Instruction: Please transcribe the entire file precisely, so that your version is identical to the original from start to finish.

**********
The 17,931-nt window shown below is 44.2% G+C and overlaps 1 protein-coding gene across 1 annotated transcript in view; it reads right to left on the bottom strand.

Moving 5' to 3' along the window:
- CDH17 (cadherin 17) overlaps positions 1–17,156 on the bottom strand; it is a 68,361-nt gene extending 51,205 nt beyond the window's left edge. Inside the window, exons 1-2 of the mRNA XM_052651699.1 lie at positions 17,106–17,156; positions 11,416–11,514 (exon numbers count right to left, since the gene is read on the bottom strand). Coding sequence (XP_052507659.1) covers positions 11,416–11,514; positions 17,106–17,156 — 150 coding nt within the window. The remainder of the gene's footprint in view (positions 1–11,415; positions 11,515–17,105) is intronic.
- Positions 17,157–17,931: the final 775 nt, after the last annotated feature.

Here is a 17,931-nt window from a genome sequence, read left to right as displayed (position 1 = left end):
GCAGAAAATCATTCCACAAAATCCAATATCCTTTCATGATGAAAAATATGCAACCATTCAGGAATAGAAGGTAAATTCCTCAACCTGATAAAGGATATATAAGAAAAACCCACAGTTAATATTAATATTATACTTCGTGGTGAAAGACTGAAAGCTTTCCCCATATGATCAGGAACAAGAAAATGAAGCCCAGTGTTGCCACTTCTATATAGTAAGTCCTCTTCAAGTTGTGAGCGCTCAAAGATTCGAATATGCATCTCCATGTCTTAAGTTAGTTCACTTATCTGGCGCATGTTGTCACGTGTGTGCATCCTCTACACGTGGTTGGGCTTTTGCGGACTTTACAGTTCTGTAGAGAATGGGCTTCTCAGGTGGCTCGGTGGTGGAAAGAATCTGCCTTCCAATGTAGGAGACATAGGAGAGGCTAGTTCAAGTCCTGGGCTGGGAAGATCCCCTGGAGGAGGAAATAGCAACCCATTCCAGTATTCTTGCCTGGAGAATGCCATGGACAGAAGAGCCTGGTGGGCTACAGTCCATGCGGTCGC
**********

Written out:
The 17,931-nt window shown below is 44.2% G+C and overlaps 1 protein-coding gene across 1 annotated transcript in view; it reads right to left on the bottom strand.

Moving 5' to 3' along the window:
- CDH17 (cadherin 17) overlaps positions 1–17,156 on the bottom strand; it is a 68,361-nt gene extending 51,205 nt beyond the window's left edge. Inside the window, exons 1-2 of the mRNA XM_052651699.1 lie at positions 17,106–17,156; positions 11,416–11,514 (exon numbers count right to left, since the gene is read on the bottom strand). Coding sequence (XP_052507659.1) covers positions 11,416–11,514; positions 17,106–17,156 — 150 coding nt within the window. The remainder of the gene's footprint in view (positions 1–11,415; positions 11,515–17,105) is intronic.
- Positions 17,157–17,931: the final 775 nt, after the last annotated feature.

Here is a 17,931-nt window from a genome sequence, read left to right as displayed (position 1 = left end):
GCAGAAAATCATTCCACAAAATCCAATATCCTTTCATGATGAAAAATATGCAACCATTCAGGAATAGAAGGTAAATTCCTCAACCTGATAAAGGATATATAAGAAAAACCCACAGTTAATATTAATATTATACTTCGTGGTGAAAGACTGAAAGCTTTCCCCATATGATCAGGAACAAGAAAATGAAGCCCAGTGTTGCCACTTCTATATAGTAAGTCCTCTTCAAGTTGTGAGCGCTCAAAGATTCGAATATGCATCTCCATGTCTTAAGTTAGTTCACTTATCTGGCGCATGTTGTCACGTGTGTGCATCCTCTACACGTGGTTGGGCTTTTGCGGACTTTACAGTTCTGTAGAGAATGGGCTTCTCAGGTGGCTCGGTGGTGGAAAGAATCTGCCTTCCAATGTAGGAGACATAGGAGAGGCTAGTTCAAGTCCTGGGCTGGGAAGATCCCCTGGAGGAGGAAATAGCAACCCATTCCAGTATTCTTGCCTGGAGAATGCCATGGACAGAAGAGCCTGGTGGGCTACAGTCCATGCGGTCGC